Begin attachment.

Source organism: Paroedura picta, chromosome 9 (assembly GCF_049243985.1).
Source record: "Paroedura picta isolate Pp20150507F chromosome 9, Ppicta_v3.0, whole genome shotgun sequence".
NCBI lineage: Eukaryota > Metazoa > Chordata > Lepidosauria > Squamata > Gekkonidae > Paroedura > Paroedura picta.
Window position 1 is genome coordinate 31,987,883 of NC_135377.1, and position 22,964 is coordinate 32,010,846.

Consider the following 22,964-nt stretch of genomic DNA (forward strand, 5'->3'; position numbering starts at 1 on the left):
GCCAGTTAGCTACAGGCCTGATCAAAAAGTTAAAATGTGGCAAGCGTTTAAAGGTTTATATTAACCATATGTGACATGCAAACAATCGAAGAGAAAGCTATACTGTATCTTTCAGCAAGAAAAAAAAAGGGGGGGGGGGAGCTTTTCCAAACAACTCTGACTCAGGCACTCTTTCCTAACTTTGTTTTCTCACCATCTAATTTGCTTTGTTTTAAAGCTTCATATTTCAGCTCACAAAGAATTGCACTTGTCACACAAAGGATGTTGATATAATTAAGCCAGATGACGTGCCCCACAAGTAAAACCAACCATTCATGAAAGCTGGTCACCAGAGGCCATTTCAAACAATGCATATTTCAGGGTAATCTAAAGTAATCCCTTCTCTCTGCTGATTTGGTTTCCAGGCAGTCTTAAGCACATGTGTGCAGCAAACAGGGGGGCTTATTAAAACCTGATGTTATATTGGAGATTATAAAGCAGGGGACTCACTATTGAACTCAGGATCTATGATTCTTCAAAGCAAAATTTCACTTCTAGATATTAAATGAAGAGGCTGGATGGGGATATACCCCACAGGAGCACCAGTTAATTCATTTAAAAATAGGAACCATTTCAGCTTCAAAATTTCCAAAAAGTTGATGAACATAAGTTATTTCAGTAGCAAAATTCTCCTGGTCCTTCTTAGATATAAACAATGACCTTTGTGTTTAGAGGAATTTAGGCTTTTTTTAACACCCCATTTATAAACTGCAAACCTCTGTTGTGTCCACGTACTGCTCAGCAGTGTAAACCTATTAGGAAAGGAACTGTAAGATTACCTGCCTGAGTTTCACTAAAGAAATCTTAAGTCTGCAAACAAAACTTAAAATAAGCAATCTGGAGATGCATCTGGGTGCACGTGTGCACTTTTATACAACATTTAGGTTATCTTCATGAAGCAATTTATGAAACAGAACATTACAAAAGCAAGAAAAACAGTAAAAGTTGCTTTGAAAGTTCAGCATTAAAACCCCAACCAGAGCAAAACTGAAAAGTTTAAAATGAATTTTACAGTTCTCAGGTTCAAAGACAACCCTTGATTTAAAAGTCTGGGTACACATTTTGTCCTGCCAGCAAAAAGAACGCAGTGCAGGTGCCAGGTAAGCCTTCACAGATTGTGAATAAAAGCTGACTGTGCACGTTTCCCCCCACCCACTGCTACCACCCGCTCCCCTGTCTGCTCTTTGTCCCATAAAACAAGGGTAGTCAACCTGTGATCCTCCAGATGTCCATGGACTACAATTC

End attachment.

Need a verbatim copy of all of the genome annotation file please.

Source organism: Paroedura picta, chromosome 9 (assembly GCF_049243985.1).
Source record: "Paroedura picta isolate Pp20150507F chromosome 9, Ppicta_v3.0, whole genome shotgun sequence".
NCBI lineage: Eukaryota > Metazoa > Chordata > Lepidosauria > Squamata > Gekkonidae > Paroedura > Paroedura picta.
Window position 1 is genome coordinate 31,987,883 of NC_135377.1, and position 22,964 is coordinate 32,010,846.

Consider the following 22,964-nt stretch of genomic DNA (forward strand, 5'->3'; position numbering starts at 1 on the left):
GCCAGTTAGCTACAGGCCTGATCAAAAAGTTAAAATGTGGCAAGCGTTTAAAGGTTTATATTAACCATATGTGACATGCAAACAATCGAAGAGAAAGCTATACTGTATCTTTCAGCAAGAAAAAAAAAGGGGGGGGGGGAGCTTTTCCAAACAACTCTGACTCAGGCACTCTTTCCTAACTTTGTTTTCTCACCATCTAATTTGCTTTGTTTTAAAGCTTCATATTTCAGCTCACAAAGAATTGCACTTGTCACACAAAGGATGTTGATATAATTAAGCCAGATGACGTGCCCCACAAGTAAAACCAACCATTCATGAAAGCTGGTCACCAGAGGCCATTTCAAACAATGCATATTTCAGGGTAATCTAAAGTAATCCCTTCTCTCTGCTGATTTGGTTTCCAGGCAGTCTTAAGCACATGTGTGCAGCAAACAGGGGGGCTTATTAAAACCTGATGTTATATTGGAGATTATAAAGCAGGGGACTCACTATTGAACTCAGGATCTATGATTCTTCAAAGCAAAATTTCACTTCTAGATATTAAATGAAGAGGCTGGATGGGGATATACCCCACAGGAGCACCAGTTAATTCATTTAAAAATAGGAACCATTTCAGCTTCAAAATTTCCAAAAAGTTGATGAACATAAGTTATTTCAGTAGCAAAATTCTCCTGGTCCTTCTTAGATATAAACAATGACCTTTGTGTTTAGAGGAATTTAGGCTTTTTTTAACACCCCATTTATAAACTGCAAACCTCTGTTGTGTCCACGTACTGCTCAGCAGTGTAAACCTATTAGGAAAGGAACTGTAAGATTACCTGCCTGAGTTTCACTAAAGAAATCTTAAGTCTGCAAACAAAACTTAAAATAAGCAATCTGGAGATGCATCTGGGTGCACGTGTGCACTTTTATACAACATTTAGGTTATCTTCATGAAGCAATTTATGAAACAGAACATTACAAAAGCAAGAAAAACAGTAAAAGTTGCTTTGAAAGTTCAGCATTAAAACCCCAACCAGAGCAAAACTGAAAAGTTTAAAATGAATTTTACAGTTCTCAGGTTCAAAGACAACCCTTGATTTAAAAGTCTGGGTACACATTTTGTCCTGCCAGCAAAAAGAACGCAGTGCAGGTGCCAGGTAAGCCTTCACAGATTGTGAATAAAAGCTGACTGTGCACGTTTCCCCCCACCCACTGCTACCACCCGCTCCCCTGTCTGCTCTTTGTCCCATAAAACAAGGGTAGTCAACCTGTGATCCTCCAGATGTCCATGGACTACAATTC